The activity on Stack Apps has dwindled noticeably; this might be a topic for its own discussion, however I'd like to revisit the API roadmap beforehand to set a proper stage and expectations in this regard.
I'll try to summarize the API status from my perspective, which might be a little biased regarding my own interest in the Stack Exchange platform, which, despite being a very happy Stack Overflow user myself, has always been integration with other platforms I'm involved with (partially with commercial interest, i.e. turning a solution into a product I could live from developing); so please take my statements with a grain of salt.
Bugs / Feature Requests
There have been 141 bugs posted, with 100 completed, 23 bydesign, 7 norepro and 2 deferred, leaving 11 unaddressed so far, which isn't nice, but all in all bugs have been handled properly and promptly so far.
On the other hand there have been 118 feature-requests posted, with only 23 completed, 3 bydesign, 20 declined, 12 deferred and 4 planned, so a whopping 56 are not even acknowledged/classified officially as of today. (Note that a couple of feature requests are covered in API V2 Musings: What would you like to see as well.)
API / App Promotion
After announcing the Stack Exchange API Contest Winners there haven't been much promotional activities, as far as I know; it seems particularly worrying that respective inquiries do not even get any comment from the authorities, see Is it possible to have a StackApps Advertising - Sidebar contest?.
There are still no API Terms of Service and I haven't gotten any kind of feedback regarding this on several channels, see e.g. Where can I find the “API Terms of Service” referred to from the legal pages?
The outlined partial (or rather selective) lack of feedback can be seen on MSO as well, but I think it is even more of a problem for API/App developers, who need to decide whether and how to deal with their own app user base and roadmap in this regard; this is a rather huge impediment for anybody considering investments into App development from a professional perspective (i.e. time/money), I'm afraid.
But enough regarding orphaned topics, let's move on to those where official statements/hints are available at least and try to figure out some ideas on how to accelerate API/Apps development from here, eventually:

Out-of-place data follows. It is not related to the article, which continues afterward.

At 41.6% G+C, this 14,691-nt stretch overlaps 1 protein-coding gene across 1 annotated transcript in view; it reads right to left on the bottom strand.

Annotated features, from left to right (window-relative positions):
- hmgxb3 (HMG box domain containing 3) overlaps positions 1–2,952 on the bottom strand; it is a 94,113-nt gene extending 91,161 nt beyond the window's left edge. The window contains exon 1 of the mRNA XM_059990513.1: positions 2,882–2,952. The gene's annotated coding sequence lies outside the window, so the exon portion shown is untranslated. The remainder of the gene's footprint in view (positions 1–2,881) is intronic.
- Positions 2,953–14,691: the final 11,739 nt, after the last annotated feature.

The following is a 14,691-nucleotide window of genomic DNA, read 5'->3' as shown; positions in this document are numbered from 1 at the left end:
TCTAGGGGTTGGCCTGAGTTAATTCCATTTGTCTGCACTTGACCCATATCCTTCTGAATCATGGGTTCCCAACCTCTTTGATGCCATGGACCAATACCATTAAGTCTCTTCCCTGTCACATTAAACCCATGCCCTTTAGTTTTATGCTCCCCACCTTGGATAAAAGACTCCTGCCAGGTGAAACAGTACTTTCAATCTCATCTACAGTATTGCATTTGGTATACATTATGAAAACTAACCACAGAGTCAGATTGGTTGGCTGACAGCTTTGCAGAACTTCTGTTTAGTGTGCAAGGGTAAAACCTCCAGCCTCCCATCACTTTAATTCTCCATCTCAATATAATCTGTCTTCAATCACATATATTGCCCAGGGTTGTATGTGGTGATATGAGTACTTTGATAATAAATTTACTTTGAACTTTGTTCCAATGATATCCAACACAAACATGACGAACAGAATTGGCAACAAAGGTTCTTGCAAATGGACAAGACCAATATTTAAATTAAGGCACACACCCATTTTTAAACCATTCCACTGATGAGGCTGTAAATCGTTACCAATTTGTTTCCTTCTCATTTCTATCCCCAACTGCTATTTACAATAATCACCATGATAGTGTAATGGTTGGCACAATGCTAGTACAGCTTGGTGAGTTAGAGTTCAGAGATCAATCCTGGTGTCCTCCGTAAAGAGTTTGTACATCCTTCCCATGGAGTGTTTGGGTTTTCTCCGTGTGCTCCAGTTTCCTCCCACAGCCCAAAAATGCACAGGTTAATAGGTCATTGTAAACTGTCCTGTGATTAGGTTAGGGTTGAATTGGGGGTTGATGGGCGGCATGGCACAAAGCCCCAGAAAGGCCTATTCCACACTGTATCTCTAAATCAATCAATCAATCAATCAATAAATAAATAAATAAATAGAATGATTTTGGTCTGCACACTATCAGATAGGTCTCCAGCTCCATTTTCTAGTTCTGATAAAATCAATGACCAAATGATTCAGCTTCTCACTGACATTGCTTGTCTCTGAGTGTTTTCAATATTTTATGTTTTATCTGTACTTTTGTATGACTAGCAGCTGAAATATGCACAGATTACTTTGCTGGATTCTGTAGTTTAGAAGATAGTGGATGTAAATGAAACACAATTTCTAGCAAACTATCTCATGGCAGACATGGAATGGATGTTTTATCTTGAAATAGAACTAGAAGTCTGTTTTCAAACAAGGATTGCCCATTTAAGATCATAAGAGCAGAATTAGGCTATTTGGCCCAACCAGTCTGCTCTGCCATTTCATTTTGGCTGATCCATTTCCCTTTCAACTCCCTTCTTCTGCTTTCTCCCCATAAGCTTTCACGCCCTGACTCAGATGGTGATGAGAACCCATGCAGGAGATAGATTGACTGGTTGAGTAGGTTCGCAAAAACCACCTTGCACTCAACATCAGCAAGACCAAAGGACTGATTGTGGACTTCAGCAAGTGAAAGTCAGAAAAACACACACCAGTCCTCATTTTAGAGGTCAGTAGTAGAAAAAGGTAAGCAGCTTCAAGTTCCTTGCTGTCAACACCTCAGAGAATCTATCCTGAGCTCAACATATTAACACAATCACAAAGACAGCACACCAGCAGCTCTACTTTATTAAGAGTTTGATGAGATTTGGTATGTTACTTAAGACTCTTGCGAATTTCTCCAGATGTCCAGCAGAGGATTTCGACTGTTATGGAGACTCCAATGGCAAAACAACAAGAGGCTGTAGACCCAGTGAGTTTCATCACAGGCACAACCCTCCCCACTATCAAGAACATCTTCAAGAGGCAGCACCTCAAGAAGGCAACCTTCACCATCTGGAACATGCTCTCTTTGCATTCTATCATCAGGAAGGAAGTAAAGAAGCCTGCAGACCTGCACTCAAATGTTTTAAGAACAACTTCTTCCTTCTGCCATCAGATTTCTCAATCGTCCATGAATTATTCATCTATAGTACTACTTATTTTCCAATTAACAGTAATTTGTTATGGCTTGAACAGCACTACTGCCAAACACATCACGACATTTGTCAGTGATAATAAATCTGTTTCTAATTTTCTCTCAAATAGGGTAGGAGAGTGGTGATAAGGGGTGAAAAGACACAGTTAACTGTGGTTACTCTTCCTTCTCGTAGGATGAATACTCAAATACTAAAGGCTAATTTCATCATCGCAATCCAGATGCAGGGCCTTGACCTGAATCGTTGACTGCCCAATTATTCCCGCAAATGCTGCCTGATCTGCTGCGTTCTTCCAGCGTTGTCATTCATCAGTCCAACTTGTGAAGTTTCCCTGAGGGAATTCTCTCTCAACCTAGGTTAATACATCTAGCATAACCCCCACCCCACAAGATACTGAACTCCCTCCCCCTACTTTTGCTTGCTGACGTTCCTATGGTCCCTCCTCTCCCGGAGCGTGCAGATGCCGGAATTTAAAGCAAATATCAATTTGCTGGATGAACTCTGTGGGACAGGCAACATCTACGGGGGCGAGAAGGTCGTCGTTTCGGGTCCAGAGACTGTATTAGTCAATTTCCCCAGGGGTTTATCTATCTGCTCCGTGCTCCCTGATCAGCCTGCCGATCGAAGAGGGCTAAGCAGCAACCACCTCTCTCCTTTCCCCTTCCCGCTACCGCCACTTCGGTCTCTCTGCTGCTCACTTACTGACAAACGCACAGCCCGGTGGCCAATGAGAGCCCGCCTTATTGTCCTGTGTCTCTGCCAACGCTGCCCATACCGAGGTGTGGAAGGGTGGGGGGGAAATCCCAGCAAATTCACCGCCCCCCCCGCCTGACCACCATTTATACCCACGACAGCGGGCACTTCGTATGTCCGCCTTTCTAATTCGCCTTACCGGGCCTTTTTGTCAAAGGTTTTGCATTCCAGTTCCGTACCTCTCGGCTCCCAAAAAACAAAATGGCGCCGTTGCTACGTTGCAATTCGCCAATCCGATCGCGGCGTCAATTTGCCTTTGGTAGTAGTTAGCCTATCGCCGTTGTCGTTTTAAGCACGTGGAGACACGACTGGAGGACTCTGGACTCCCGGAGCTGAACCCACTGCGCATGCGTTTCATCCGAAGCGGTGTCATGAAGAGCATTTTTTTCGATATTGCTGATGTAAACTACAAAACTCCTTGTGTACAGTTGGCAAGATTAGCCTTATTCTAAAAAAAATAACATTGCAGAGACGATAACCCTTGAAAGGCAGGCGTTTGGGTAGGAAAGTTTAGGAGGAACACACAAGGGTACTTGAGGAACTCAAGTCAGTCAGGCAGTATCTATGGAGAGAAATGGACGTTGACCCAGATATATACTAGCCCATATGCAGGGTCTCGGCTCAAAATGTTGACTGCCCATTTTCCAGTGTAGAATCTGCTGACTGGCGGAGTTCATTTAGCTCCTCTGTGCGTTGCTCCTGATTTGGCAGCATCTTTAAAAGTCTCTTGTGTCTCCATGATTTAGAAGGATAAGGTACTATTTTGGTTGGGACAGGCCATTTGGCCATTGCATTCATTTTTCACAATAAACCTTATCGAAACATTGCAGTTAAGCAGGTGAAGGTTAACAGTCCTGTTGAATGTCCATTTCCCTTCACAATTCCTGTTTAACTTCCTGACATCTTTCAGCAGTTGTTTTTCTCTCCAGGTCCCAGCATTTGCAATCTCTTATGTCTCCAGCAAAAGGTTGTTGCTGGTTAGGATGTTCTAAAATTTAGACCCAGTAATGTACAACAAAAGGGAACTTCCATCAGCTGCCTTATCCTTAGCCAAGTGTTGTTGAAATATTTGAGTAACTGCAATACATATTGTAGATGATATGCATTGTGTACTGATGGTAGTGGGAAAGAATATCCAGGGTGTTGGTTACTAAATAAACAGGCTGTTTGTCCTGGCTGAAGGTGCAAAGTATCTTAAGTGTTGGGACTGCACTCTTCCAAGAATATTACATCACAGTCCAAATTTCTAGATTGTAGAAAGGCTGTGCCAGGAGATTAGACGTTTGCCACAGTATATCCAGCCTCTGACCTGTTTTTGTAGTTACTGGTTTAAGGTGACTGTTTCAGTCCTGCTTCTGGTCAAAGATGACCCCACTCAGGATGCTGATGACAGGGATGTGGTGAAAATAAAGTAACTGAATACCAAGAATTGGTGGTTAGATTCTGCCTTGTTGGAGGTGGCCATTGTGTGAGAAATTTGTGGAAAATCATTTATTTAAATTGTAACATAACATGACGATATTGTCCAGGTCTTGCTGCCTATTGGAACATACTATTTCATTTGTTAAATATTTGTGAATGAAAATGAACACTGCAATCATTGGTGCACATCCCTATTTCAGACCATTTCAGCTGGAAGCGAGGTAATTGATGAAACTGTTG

The design goals for the API v1, specifically the read only restrictions are covered in Jeffs blog post Stack Exchange API Public Beta Starts:
Version 1 is read only. Coming up with a solid API is hard enough without adding writing and authentication to the mix. For the initial release, it’s a read-only API. We’ll take on the much more challenging problem of writing (and authentication) in v2.
Likely it has been this statement which introduced the theme of tying the API v2 with writing (and authentication).
[...] defects in v1.0. Part of v2.0 would be addressing these issues [...]
Another part of v2.0 would be bringing the API into line with the improvements made on the sites. [...]
Finally, since we've implied - though not quite promised - write access in v2.0 the exact mechanisms for that need to be worked out. [...]
Back then I already asked have you considered a more agile approach of progressive improvement instead, but haven't gotten any response, hence the revisit here ...
Jeffs Code Camp Video Interview
Recently I've fast forwarded through Jeffs Interview to get some clues eventually, and actually did - please see Selective API oriented transcript fragment of Jeffs Code Camp Video Interview for a bit more context, but essentially Jeff is expressing serious doubts about the feasibility of a write enabled API:
Yeah, the UI is helping [...] there's a lot of ambient information present on the website, how would that even be presented in an external app we can't control? I'm fine with reading [...] but one of the quickest way to ruin a Q&A system is to flood it with bad questions - now I'm not sayin having a write API would cause that, but anything that risks that is a very very serious risk.
I actually agree with his observations, he definitely has a point in that a writable API could exhibit quality issues and a rich ajax app offering much better UI options to deal with this (an interesting variation of the same old argument between rich clients vs. web apps in general btw.).
Still, this puts a serious bump into the current expectations among Stack Apps developers, I'm afraid, in so far writing (and authentication) have been the number one feature request, obviously. However, this shouldn't provide a full stop to API development forever, or should it?
I'd rather say it is a strong hint towards a necessary shift in pace and scope in order to let the API evolve more agile with the platform as best as possible under the current read only restriction. I'd personally pretty much prefer an API keeping track of essential and stabilized platform improvements (e.g. Linked Questions, Tag Wikis, Tag Info Pages etc.) over waiting for the golden age of writing (and authentication), which apparently isn't going to happen anytime soon, if ever.
What do you think?